My daughter recently auditioned for the school play. They are doing Schoolhouse Rock. Everyone gets a part - the auditions are about the director getting a sense of the kids and what roles they should play. This year, one thing the director had the kids do was stand up and say one thing about themselves, naming something that they like or like to do. One boy we know said he that likes go-karts.
My daughter didn't get a turn on the first day and was able to discuss with me what she planned to say when her turn came around. She was deciding between saying "I like reading" or saying something about how she cares about her family and friends. (Secretly thrilled) I suggested that she go with the first option, because it would be more specific to her. I would think that all 1st to 3rd graders care about family and friends. This logic resonated with her, as she remarked that no one else had yet said anything about reading.
Later the same day (serendipity), I happened to be looking back through Raising Kids Who Read by Daniel T. Willingham. I came across a section in which Willingham talks about what it takes to raise a child who chooses to read. He said that it’s not enough for your child to have a positive attitude about reading and be a competent reader. The child needs to have “reader” be part of his or her “self-concept”. He illustrates the idea of self-concept (basically how you see and define yourself) using examples of Twitter bios (where people are forced to introduce themselves using relatively few word). He says:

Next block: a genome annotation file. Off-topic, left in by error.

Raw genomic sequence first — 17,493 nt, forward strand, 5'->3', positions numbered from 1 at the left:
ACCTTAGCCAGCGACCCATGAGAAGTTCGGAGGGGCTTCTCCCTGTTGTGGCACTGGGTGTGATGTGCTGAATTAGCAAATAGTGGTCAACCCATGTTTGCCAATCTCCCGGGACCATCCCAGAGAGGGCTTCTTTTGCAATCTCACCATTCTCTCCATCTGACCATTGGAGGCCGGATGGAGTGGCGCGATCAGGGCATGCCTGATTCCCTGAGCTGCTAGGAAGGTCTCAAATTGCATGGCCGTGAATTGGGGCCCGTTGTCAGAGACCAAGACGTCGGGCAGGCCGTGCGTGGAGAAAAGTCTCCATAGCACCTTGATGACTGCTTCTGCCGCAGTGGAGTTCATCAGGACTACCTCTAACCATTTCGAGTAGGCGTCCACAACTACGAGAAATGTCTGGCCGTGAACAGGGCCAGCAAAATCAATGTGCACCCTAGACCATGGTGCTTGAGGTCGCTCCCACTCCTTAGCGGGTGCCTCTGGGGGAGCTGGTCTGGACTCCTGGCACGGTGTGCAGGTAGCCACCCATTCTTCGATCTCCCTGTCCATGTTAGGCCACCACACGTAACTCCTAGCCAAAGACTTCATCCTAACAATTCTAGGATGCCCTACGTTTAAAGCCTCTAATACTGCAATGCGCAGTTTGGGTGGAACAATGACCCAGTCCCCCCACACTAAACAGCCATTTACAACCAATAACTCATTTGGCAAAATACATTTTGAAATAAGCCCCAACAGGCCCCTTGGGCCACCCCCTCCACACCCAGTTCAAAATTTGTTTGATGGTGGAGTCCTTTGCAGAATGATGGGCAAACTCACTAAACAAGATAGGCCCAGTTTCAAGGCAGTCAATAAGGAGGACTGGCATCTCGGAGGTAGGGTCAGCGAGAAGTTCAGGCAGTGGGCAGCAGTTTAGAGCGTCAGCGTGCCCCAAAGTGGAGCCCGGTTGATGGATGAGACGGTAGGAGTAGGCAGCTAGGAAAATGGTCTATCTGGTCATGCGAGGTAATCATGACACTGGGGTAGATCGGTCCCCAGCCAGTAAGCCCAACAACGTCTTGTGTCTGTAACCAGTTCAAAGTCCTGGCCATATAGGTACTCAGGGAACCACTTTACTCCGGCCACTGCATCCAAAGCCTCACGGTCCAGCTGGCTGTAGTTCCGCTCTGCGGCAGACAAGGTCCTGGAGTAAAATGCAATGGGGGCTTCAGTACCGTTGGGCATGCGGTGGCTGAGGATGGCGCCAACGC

"If “reader” is part of your self-concept, it will occur to you as a viable activity more often. “What will I do on that two-hour train trip? I could bring my iPod. Oh, I should bring a book too.” And of course, the more you read, the more “reader” becomes cemented as part of your self-concept. What I do and what I think of myself reinforce one another. Conversely, children who do not have “reader” as part of their self-concept are not likely to think of it as an option. They may be neutral or even mildly positive in their attitudes toward reading but do not see it as “one of the things I do.”” (Page 24, Raising Kids Who Read)
“Reader” is certainly a major part of my own self-concept, and has been for as long as I can recall. Knowing that my eight-year-old has "reader" as part of her self-concept is something for which I am deeply, deeply grateful.
I'm grateful to:
- Everyone who has bought books for her, since before she was even born. (Did you know that some of my blogger friends arranged a virtual book shower for me? I still treasure those books, in each of which I've written the giver's name. Special thanks to Sarah Stevenson, who brought me the books.)
- Authors like Daniel Willingham, Jim Trelease and Donalyn Miller, who have given me sage advice in my quest to raise a child who loves to read.
- The many others from my learning network, bloggers and tweeting teachers and commenters on the blog, who are simply too many to name.
- The real-world friends with whom we have traded books and recommendations and ideas.
- The publishers and authors who have supported my blog over the years by sending books, more and more of which are finding their way into my daughter's increasingly greedy hands.
- My daughter's teachers and school librarian, who have all encouraged her to develop and grow as a reader.
- Most of all, my husband. He has encouraged and supported my daughter's growth as a reader from reading to her in the womb to reading The Action Bible with her every night before bed during this school year.
Of course the journey is far from over. It's well-known that kids' interest in reading for pleasure tends to decline over time, as other occupations and interests get in the way. But I will do everything that I can to protect my daughter's conception of herself as "reader". Many thanks to all of you who I know will be rooting for us along the way.
© 2019 by Jennifer Robinson of Jen Robinson's Book Page. All rights reserved. You can also follow me @JensBookPage. Links to books may be affiliate links, for which I receive a small commission.